Kelvin’s broken thumbs are his clipped wings; Eli trouncing him at the party has thrown Kelvin’s empire of beefcakes into disarray, and his bodybuilders no longer look up to him. The aura of homoeroticism surrounding Kelvin shows no signs of shrinking regardless: Keefe, helping Kelvin get dressed for the day, gets down on his knees in front of Kelvin for him to step into his underwear. The extremely suggestive framing of this action is one of the funniest of a series of visual gags in Kelvin’s storyline that also includes the Christ-evoking imagery of Keefe attempting to lift the cross with the 666 tattoo still visible on his chest. With Torsten winning the cross-lifting challenge and becoming the de facto leader of the God Squad, Kelvin’s future here is unclear—it even makes one wonder how he got this far as leader in the first place, and how this whole thing has has mutated into some sort of Jonestown American Gladiator cult.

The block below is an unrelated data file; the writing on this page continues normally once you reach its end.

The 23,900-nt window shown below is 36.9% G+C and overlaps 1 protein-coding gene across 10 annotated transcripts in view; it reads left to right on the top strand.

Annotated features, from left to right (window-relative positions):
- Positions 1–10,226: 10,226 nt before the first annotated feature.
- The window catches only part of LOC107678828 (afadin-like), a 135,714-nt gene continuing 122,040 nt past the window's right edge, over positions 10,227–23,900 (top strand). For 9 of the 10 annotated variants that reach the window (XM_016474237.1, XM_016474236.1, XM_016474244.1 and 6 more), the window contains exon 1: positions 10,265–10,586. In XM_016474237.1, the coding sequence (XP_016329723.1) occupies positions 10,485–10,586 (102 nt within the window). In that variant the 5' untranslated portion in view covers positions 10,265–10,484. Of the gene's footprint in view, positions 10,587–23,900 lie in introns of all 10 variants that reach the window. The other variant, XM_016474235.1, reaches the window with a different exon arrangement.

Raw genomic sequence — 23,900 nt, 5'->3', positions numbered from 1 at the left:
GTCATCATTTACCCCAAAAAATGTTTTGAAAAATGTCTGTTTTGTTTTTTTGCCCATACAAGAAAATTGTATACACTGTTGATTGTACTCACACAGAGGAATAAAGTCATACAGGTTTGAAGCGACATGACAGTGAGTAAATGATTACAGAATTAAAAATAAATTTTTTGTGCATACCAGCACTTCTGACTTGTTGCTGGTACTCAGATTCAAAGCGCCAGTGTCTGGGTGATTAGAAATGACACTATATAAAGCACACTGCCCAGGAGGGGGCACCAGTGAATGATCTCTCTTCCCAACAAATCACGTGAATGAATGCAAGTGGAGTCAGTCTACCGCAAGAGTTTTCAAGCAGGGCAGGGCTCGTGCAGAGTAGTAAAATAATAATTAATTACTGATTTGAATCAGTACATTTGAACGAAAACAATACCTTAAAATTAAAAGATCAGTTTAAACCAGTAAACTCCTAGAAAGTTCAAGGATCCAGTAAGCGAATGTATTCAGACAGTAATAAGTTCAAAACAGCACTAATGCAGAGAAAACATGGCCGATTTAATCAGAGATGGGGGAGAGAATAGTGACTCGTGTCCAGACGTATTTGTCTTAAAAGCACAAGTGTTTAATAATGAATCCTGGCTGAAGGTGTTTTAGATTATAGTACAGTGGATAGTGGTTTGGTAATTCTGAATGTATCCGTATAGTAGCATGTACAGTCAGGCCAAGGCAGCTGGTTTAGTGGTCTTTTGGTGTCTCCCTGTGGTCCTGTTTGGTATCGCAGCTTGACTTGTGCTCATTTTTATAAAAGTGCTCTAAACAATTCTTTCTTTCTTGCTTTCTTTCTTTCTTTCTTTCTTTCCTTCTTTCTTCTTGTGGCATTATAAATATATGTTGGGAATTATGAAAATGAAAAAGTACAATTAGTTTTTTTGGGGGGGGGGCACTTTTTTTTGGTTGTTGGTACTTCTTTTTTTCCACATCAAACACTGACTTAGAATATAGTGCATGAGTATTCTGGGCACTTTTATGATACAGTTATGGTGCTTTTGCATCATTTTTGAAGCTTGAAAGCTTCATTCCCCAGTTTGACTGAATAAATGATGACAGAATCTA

A shirtless Keef is trapped in a cage of bamboo.
Photograph by Ryan Green/ HBO

Tiffany is beside herself with worry over Baby Billy’s abandonment, and Judy couldn’t be more irritated that she has to be the one to take Tiffany in. The two have a conversation in which Judy angrily berates Tiffany over what appears to be misplaced hope, before Tiffany bursts into tears and Judy appears to show actual, genuine empathy for her.